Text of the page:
Birdies Leave Nests
There is tons of fun stuff in this letter! Read on for new giveaways, news of new books, and other births, including the cutest pics you will see in the literal WORLD. But first, a personal one.
Nine years ago my two little birds accompanied me on the road when my debut novel was released. Shelf Awareness called it the World’s Longest Book Tour. IT hubby working from the front seat, birds “car-schooled” in back as we criss-crossed the country, visiting every bookstore, library, book club, radio and TV station that would have us.
The trip launched my career. It was put together with the help of a fabulous publicity firm and my publisher’s support. Now the oldest birdie is about to graduate high school. Here we are visiting her college-to-be. Whaaat? How did that happen? As Vanessa Williams sings, “Oh, how the years go by.”
A Love Letter to Friendship: Amy Impelizzeri
IN HER DEFENSE is my first legal drama, after more than a decade away from the law. It’s about a former lawyer - now podcast host who returns to the law to defend the woman accused of killing her husband. It’s a book about grief and loss and reinvention and friendship. It’s also a love story to an old friend of mine that I will likely never see again. A woman who revealed to me that her husband ran a chain of local exotic dance clubs and that she worked there sometimes as well.
I would have thought – given what I already knew about this sweet woman – that I would have nodded and said, “I’m so glad you felt comfortable enough to tell me. This is a no judgment zone.” And that I would have meant it.
I said those things. I kept moving my lips and thinking in my brain, Please let me mean this. Please let me be the kind of person who is worthy of this kind of confidence. Please let me be ok with this.
But I wasn’t. And she figured that out; I could see her visibly sigh. I hugged her goodbye. Later, she moved away. We didn’t keep in touch. But I think of her often, feeling ahamed when I do. So this new story of mine is to all of us who have failed at being good friends now and again. Here’s to second chances. And hope. And justice.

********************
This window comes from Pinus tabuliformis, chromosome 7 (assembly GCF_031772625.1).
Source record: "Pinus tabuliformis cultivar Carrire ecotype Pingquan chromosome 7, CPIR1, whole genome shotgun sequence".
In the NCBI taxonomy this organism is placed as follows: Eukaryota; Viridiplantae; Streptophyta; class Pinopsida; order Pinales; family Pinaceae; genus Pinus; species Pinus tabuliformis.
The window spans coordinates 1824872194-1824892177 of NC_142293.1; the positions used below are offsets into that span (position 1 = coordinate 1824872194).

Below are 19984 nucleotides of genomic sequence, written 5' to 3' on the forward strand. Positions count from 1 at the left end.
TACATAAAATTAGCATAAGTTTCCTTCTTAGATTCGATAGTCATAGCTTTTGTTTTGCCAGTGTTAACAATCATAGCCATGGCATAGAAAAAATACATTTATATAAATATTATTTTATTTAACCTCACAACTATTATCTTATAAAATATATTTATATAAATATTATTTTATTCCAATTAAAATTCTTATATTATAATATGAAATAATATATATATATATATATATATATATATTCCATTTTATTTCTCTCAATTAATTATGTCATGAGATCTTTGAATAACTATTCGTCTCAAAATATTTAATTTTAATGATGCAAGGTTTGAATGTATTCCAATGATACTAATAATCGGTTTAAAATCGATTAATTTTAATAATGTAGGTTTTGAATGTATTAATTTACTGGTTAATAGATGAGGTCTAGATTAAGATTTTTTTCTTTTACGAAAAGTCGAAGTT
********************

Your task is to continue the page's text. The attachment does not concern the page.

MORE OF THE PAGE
Oh. And just a touch of revenge.
An Inside Peek at the Book Biz: Carter Wilson
Surviving the Editorial Letter
Good writers don't do it for the money (ha, money?). They do it because they love storytelling, and they'll rip their heart out to make the story the best it can be. This passion is the only way to survive the editorial letter, a simple email that strikes fear in the souls of anyone who's ever been on the receiving end.
The editorial letter is the first communication an author gets from their editor after turning in their manuscript. The wait is bad enough, as it's often the first time the writer has shared their complete manuscript with anyone. But getting the letter is worse. It begins with what the editor liked about the story (one paragraph), and then followed by things that "didn't quite work" (twenty paragraphs). The issues can range from something as simple as changing a character's name to as daunting as requesting AN ENTIRE NEW SUBPLOT. Reading the letter is often accompanied by contemplations of drinking an entire bottle of Drano.
But, in the end, the good writers find gratitude. They know that, despite the weeks or months of work needed to retool the story, their editor is doing their job: making the story the best it can be, and in the end, that’s all that matters.
A Fresh New Book Site to Discover
Shepherd is a new book curation site that asks authors to share favorite books around topics and themes about which they are particularly passionate. The goal is to create an experience like wandering around your favorite bookstore, but reimagined for the online world.
I chose novels Where Women Win. Click to find a few of my fave Thrillers with Triumphant Women. And for some extra fun, sign up for the newsletter and I’ll enter you to win your choice of a book from the list! Just forward me the first newsletter you receive.
But Wait, There's More...Books
In Nancy Bilyeau's The Fugitive Colours the year is 1764 in the city of London. Genevieve Planché struggles to keep alive her silk-weaving business and her nearly-crushed dreams of being an artist only to find herself embroiled in a web of plotting portraitists, seething courtiers, and international spies. One of "The Best Books to Read in May" according to Town & Country magazine.
Let’s Face It, Spring is Really About Kittens
Did I not tell you?! The cutest pics in the world. Like, I-will-obey-your-alien-overlord cute.
Last year we became kitten fosterers and will soon welcome a new crop.
May your spring be filled with new growth and bloomings of all kinds. Please write and share some of them with me!
Love from the Hills of Wedeskyull,